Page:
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Spirituality, a search for transcendent meaning or the belief in some sort of greater existence outside of humankind, can be linked to religion, but the practice of spirituality is generally considered to go beyond religion and connect individuals with something greater than themselves, such as the universe itself. Gaining and connecting to one’s spirituality can be seen as the attempt to understand one's nature or the meaning of one's existence, but spirituality is also linked to one's path to internal awareness and happiness. Spirituality may also describe the attention people pay to their own well-being and that of others. For many, the practice of dance, yoga, and meditation can be considered outlets in which to express spirituality. Many cultures and belief systems hold that one's spirit is the essence of one's existence, and thus, spirituality may also describe for some people their connection to each other and to themselves. Volunteer work and being of service to others may provide that connection.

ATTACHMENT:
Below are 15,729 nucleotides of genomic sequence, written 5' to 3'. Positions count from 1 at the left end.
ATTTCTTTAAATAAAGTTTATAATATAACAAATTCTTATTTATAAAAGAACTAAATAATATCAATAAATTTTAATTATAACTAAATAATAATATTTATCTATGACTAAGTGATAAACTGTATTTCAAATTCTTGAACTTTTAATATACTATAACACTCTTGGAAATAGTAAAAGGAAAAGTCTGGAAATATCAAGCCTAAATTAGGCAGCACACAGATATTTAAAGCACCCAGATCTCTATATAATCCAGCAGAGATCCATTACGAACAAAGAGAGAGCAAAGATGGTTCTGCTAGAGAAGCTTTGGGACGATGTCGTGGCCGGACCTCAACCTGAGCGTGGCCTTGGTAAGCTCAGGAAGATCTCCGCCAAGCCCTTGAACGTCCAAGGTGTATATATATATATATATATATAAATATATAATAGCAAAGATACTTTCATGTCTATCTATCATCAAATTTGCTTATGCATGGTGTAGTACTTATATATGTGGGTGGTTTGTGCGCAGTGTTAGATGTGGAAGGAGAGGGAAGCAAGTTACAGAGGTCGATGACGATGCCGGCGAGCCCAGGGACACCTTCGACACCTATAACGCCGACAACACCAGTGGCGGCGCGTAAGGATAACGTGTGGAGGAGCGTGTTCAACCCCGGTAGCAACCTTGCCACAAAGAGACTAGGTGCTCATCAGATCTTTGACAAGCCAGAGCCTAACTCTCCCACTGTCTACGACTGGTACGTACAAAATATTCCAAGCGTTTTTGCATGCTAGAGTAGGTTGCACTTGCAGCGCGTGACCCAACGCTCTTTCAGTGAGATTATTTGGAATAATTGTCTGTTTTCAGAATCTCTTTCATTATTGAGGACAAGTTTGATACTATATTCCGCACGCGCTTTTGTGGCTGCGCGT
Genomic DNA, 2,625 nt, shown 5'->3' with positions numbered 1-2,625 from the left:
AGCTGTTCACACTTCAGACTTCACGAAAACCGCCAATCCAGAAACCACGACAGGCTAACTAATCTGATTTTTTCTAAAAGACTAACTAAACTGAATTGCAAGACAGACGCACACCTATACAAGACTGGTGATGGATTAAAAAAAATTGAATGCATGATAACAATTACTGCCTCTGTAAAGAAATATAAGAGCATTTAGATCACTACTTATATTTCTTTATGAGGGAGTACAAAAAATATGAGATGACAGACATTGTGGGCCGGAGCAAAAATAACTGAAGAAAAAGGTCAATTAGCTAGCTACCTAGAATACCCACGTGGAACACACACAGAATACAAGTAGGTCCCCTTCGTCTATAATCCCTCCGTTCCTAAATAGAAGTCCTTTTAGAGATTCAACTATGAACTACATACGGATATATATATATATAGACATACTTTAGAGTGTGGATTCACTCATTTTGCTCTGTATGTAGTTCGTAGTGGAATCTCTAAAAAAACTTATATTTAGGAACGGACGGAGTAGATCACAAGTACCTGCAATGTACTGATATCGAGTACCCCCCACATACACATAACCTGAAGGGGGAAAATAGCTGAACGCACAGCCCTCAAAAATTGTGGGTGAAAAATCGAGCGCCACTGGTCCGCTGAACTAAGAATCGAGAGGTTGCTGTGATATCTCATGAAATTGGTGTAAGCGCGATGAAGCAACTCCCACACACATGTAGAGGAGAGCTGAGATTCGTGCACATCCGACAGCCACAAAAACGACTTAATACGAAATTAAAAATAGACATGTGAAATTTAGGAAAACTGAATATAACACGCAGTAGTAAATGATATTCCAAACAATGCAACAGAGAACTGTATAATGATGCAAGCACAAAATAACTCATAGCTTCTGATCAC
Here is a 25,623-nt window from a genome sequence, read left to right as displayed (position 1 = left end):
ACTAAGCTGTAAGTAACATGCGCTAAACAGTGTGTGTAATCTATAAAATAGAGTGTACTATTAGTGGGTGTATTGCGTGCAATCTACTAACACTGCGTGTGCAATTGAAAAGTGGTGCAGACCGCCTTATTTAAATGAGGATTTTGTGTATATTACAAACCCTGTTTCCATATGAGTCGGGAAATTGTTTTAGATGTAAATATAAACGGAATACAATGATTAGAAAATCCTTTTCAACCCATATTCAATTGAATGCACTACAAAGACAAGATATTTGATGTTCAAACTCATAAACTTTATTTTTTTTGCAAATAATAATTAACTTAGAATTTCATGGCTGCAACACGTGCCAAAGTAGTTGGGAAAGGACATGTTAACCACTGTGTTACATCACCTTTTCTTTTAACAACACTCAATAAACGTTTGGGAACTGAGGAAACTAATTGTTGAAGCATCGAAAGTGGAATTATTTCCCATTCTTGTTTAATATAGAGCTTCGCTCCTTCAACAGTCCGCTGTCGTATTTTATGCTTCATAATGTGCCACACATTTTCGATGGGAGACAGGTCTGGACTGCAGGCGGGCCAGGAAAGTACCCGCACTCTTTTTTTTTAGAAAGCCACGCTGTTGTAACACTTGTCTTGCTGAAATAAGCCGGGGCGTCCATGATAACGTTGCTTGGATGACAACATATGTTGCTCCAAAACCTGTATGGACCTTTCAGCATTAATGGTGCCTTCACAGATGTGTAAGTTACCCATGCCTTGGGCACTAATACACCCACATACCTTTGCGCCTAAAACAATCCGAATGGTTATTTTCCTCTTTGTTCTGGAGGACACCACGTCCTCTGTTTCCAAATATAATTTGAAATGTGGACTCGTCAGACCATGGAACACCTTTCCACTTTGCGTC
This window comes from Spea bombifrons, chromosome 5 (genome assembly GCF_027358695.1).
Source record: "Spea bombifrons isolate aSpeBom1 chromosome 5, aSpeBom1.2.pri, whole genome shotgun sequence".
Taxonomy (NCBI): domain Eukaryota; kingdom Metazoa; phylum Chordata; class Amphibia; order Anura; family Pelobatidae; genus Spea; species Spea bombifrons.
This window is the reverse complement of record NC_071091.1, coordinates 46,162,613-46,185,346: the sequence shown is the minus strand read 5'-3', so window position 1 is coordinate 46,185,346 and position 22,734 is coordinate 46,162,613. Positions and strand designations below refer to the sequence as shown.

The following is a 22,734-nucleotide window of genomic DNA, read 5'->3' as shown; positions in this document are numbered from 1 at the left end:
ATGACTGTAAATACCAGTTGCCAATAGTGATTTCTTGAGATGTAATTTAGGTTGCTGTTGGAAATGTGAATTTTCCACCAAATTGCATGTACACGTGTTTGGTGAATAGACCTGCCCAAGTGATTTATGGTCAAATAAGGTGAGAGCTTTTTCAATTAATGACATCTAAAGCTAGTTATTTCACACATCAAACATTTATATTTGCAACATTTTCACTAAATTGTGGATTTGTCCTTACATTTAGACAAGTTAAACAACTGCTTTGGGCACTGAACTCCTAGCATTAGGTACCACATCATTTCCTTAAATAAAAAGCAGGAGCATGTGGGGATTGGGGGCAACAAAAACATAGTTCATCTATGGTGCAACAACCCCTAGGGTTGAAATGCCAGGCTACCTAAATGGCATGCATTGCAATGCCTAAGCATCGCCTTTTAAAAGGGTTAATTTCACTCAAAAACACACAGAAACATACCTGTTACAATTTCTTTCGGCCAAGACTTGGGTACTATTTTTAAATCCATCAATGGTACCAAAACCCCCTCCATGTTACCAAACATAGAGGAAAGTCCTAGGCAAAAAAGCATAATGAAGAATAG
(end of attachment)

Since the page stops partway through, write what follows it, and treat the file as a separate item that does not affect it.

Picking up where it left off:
Both therapists and those seeking treatment may hesitate to include spirituality or religion in the practice of therapy, yet so many individuals are suffering from a spiritual starvation. Exploration of these beliefs is truly beneficial to alleviate suffering and aid in the process of healing and support. This spiritual starvation may manifest with both mental and physical symptoms, so a therapist who explores these topics may be able to offer even a deeper level of healing and support. 


This type of therapy may also involve communing with nature, meditation, music, and other non-traditional therapeutic practices, all of which may be employed in an effort to connect the body and mind with the soul and explore the deepest part of one's self. While spirituality is often categorized with religion, one's spirituality may have nothing to do with religion but be simply an awareness of the universe and one's connection to it. Often, individuals who describe themselves as spiritual state their desire to attain a feeling of harmony with the universe and pursue spiritual therapy in an effort to achieve this goal.

Buczynski, R. (n.d.). Does Spirituality Belong in Therapy?

Retrieved from

Kersting, K. (2003). Religion and Spirituality in the Treatment Room. Monitor on Psychology, 34(11), 40-40. 

Maloof, P. (n.d.). Body/Mind/Spirit: Toward a Biopsychosocial-Spiritual Model of Health. Retrieved from

Spiritual Counseling

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